I recommend a visit to the Harvard site. The first thing you see when you bring up the home page is a banner that proclaims: "I will not share my partner" with the tag line: "Casual sex is dangerous. HIV kills." What the Harvard researchers say confirms common sense and the traditional wisdom of all cultures in world history except modern Western culture of the past 50 years. Only those driven by an irrational ideological fervor could disagree. It is Science and the Pope against the ideology of the Sexual Revolution. Martin Ssempa has been an AIDS activist for the past 20 years in Uganda and he also supports the Pope. He says:

"Here in Uganda when AIDS came we did not think it was caused by lack of condoms. No it was the presence of promiscuity. What the Pope is saying is true. It however makes those who are determined to live in a life of promiscuity feel spotlighted," Ssempa said.

Ssempa has put his finger on the problem. In the biggest public health fight of our time the irrational ideology of sexual promiscuity is hindering efforts to bring the pandemic under control.
The reason they lash out against the Pope is because he is exposing their complicity. They accuse him of doing what they themselves are, in fact, guilty of doing. Pray for Benedict XVI; may he live to be 100! It is telling, is is not, that no Protestant leaders are being attacked by the ideologues of promiscuity? Only the Pope. Liberal Protestants ought to be ashamed of their complicity in the culture of death. Their freedom from persecution has been paid for with the price of their consciences. Although I am a Protestant, the head of the WCC and the Archbishop of Canterbury do not speak for me. When Pope Benedict XVI speaks it makes me wish I was Catholic and he can speak for me anytime.

Here is an interview in Christianity Today Online with Edward C. Green, director of the Harvard AIDS Prevention Project. He is a liberal who voted for Obama and he says the Pope (and Evangelicals who have been saying the same thing) are right to say that condoms have not been effective in stopping HIV infection in Africa.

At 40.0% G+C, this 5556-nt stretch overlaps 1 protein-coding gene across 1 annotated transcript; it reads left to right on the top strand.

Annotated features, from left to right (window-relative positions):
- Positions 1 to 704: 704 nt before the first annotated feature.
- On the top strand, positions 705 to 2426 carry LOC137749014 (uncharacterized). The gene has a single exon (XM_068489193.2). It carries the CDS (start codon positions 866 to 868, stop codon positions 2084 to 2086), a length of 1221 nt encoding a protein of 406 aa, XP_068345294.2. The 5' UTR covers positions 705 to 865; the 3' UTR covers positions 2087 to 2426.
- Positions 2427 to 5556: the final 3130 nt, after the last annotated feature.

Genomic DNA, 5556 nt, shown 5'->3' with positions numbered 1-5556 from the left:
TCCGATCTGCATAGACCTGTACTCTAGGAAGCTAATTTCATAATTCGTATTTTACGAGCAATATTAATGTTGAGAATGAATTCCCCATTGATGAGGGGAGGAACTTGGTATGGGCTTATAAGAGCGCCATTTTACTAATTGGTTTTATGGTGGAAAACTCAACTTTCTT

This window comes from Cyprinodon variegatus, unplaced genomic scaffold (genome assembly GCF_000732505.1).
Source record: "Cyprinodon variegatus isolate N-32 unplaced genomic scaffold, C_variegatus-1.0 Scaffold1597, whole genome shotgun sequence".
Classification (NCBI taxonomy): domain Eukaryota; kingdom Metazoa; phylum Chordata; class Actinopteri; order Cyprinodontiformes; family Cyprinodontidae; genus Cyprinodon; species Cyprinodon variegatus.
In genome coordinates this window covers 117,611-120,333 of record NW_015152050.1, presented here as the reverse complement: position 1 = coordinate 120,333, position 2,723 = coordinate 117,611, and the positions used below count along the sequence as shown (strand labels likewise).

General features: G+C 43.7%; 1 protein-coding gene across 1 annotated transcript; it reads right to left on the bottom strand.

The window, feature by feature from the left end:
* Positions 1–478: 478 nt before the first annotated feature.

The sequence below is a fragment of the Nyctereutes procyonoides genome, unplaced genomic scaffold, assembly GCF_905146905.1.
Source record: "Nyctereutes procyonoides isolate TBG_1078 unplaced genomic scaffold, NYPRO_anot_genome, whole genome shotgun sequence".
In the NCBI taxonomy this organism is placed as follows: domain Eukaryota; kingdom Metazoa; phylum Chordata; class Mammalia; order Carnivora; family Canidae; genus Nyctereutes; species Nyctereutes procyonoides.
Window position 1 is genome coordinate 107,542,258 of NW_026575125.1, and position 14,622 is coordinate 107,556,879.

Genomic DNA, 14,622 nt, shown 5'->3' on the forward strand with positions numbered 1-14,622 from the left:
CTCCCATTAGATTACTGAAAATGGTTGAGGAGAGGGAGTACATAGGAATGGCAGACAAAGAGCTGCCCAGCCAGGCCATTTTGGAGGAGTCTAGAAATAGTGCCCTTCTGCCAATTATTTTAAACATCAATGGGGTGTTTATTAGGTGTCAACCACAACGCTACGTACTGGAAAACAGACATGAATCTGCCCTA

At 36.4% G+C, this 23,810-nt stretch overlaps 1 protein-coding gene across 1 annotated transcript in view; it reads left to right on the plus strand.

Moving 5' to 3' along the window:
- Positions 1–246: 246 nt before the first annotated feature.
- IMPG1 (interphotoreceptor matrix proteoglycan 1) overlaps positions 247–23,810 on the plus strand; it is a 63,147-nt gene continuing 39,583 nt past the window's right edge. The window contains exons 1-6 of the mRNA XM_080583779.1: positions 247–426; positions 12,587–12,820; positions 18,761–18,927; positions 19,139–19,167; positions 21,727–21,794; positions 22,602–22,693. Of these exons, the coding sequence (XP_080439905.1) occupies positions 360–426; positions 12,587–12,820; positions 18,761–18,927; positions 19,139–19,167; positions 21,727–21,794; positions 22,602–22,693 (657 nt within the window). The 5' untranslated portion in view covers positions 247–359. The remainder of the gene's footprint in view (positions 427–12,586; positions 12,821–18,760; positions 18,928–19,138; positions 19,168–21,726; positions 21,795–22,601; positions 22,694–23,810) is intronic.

National Review and Christianity Today got the story. What I want to know is why this is not front page news in the liberal media today if there is no ideological bias? I checked the New York Times, The Times of London, The Globe and Mail and The Toronto Star. This is very disturbing proof that the main stream media is captive to an irrational ideology that is costing millions of people their lives.

The only mention of Edward C. Green in the NYT was an op-ed piece written by Green 5 years ago. The Times of London had a link to the National Review Online article with quotes from Green on Feb. 4, but couldn't bring itself to get an interview with Green itself. Yet The Times of London ran 4 stories on the Pope's "gaffe" and printed all kinds of negative, ill-informed letters. In addition, anti-Catholic Times blogger Ruth Gledhill literally went on an on about how awful it was for the Pope actually to say that condoms don't work, as if anybody still believed that outdated nonsense. Is there an agenda at work? You bet. The strategy is ignore, but if an opportunity presents itself attack and then never apologize or acknowledge when you were wrong. The goal is to discredit the Pope and by extension Christian orthodoxy. The promotion of the Sexual Revolution is a religion to these people.